Presented at the 18th International Conference on Nutrition and Food Sciences in Zurich, Switzerland, the research was carried out by scientists from the University of Adelaide, Australia, who believe meat could be as bad as sugar in contributing to our growing waistlines.
The research showed that availability of sugar and meat contributed to the level of obesity to the same extent, with sugar explaining 50 percent of obesity variation, and meat also explaining a further 50 percent.
After taking into account other major contributors to obesity, including a country’s wealth (Gross Domestic Product), calorie consumption, levels of urbanization and physical inactivity, both sugar and meat availability were still significant factors, each making a 13 percent contribution each to the country’s obesity levels.
Commenting on the results, Professor Maciej Henneberg, one of the study’s co-authors said, “Our findings are likely to be controversial because they suggest that meat contributes to obesity prevalence worldwide at the same extent as sugar.”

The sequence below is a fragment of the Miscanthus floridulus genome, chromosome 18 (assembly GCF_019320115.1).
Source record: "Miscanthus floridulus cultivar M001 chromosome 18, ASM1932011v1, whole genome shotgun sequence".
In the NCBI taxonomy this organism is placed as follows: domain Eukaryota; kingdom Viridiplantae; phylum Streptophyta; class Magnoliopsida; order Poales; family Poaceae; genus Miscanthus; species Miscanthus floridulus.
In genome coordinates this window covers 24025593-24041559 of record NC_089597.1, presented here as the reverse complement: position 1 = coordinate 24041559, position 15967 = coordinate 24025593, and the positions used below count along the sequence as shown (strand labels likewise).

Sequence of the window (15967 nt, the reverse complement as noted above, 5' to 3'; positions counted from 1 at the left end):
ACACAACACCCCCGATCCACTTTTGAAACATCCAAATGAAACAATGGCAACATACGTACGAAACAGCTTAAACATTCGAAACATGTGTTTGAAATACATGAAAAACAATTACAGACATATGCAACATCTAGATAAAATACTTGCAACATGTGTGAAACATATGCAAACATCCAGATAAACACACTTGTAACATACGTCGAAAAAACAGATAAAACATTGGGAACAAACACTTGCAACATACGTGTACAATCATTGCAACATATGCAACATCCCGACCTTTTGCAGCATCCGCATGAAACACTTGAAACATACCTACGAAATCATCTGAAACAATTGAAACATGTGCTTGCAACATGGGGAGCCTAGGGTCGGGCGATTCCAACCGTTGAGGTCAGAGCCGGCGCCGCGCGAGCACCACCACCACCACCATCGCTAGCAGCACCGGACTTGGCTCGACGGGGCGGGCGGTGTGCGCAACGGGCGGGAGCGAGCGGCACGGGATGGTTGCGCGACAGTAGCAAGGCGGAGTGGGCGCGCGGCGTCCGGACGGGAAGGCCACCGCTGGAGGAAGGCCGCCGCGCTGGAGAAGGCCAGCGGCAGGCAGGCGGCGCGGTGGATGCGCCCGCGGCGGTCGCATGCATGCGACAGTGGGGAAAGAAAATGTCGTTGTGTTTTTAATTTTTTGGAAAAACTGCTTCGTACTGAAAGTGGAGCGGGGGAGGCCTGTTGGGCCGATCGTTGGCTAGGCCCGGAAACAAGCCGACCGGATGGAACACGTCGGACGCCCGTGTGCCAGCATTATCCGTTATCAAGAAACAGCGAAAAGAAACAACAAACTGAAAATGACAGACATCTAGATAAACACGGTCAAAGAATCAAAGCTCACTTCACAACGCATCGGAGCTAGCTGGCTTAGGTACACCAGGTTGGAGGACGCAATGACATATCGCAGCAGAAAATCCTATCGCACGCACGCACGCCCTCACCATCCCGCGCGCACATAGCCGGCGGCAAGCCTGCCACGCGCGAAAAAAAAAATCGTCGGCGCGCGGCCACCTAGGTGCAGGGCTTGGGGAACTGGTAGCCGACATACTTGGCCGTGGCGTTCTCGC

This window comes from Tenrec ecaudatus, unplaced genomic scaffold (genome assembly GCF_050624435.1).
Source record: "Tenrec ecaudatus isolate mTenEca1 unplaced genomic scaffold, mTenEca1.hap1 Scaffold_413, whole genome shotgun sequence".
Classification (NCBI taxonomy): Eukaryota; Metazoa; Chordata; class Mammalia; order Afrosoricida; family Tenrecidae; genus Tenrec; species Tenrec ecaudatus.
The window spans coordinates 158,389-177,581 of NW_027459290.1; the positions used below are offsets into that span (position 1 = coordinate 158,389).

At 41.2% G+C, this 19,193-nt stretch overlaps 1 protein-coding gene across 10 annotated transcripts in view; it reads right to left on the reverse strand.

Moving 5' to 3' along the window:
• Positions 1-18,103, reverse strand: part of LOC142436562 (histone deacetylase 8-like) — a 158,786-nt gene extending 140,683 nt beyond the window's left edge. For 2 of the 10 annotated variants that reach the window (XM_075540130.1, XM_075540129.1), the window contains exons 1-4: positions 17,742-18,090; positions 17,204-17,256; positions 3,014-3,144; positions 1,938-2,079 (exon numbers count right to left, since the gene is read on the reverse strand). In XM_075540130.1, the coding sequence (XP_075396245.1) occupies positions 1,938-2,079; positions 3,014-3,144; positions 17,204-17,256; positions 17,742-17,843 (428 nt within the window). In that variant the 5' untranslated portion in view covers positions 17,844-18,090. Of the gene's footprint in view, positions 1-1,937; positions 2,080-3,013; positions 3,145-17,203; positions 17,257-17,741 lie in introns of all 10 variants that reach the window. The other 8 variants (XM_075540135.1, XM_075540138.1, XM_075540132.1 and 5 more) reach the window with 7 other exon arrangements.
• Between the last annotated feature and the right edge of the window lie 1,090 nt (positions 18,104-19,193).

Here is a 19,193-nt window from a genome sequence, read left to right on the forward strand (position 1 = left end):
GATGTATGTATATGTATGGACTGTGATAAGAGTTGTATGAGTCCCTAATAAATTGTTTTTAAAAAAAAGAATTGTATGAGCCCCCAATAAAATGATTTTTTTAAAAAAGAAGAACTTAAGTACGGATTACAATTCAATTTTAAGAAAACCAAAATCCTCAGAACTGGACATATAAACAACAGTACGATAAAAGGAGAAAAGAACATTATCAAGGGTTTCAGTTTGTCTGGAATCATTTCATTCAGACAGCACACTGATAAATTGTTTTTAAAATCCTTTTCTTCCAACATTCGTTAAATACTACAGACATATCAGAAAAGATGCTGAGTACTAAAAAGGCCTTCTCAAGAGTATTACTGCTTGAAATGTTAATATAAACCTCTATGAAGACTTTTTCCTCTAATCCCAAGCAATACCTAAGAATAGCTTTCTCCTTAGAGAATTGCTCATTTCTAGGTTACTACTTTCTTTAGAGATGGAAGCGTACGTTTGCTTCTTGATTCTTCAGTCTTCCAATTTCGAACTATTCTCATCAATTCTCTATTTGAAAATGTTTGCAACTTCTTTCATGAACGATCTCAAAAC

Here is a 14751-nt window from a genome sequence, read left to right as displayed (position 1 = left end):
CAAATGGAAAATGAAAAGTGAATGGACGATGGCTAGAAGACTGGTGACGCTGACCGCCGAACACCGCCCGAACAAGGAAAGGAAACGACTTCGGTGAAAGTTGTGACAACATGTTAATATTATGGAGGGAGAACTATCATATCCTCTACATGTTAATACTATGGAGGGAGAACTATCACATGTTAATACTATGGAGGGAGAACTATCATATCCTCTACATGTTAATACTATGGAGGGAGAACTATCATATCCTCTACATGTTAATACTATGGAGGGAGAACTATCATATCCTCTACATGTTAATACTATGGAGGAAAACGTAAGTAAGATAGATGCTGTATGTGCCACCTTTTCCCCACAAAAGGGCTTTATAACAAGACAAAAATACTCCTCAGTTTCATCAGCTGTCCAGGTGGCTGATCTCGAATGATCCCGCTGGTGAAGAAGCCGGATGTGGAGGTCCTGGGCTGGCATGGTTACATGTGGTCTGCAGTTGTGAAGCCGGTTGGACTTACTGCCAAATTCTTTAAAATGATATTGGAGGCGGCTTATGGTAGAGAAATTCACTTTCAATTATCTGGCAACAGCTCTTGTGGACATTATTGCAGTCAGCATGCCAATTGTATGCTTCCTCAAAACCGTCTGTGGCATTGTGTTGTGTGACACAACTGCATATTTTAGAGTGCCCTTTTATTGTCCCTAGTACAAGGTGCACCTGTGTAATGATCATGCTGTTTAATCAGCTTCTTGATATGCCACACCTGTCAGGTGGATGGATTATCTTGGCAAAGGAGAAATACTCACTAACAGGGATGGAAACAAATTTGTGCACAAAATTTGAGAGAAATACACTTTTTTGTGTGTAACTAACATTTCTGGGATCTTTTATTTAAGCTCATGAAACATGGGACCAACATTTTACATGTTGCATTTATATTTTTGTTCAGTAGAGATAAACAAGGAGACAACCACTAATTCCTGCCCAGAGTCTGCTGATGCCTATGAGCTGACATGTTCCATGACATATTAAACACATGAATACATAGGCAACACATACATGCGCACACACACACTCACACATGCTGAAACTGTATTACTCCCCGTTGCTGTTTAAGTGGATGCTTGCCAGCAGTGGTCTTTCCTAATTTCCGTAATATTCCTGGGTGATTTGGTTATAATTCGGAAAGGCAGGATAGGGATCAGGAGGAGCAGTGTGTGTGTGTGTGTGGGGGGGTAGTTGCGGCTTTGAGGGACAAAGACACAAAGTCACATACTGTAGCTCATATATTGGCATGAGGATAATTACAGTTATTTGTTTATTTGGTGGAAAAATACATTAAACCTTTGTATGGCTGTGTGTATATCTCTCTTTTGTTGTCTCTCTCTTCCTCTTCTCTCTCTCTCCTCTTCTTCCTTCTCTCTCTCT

Co-author Wenpeng You also added that there is a strong belief that a high carbohydrate diet and high fat diet are major factors contributing to obesity, with previous research suggesting that it is meat’s often high fat content that is to blame for its contribution to obesity levels. However Mr You and the team believe that it is the protein, not fat, in the meat that is contributing to obesity, with Mr You explaining, “Whether we like it or not, fats and carbohydrates in modern diets are supplying enough energy to meet our daily needs. Because meat protein is digested later than fats and carbohydrates, this makes the energy we receive from protein a surplus, which is then converted and stored as fat in the human body.”
Although the researchers pointed out that their findings should not be interpreted as a green light to eat a diet high in fats and carbs, Mr You did add that a diet lower in meat and sugar is advisable to try to tackle the growing rate of obesity.
The research, which also forms the basis of two papers published in the journals BMC Nutrition and the Journal of Nutrition & Food Sciences, comes after a wave of recent research looking into the various effects of meat on health.
One of the largest findings to come out of recent studies was the UN’s announcement in October 2015 that eating processed meat, and possibly also red meat, contributes to an increased risk of colon cancer. However the World Health Organization (WHO) also made an announcement that the report was not calling for people to stop eating meat altogether. However the study, plus many others, does suggest that a reduction in meat consumption could be beneficial for health.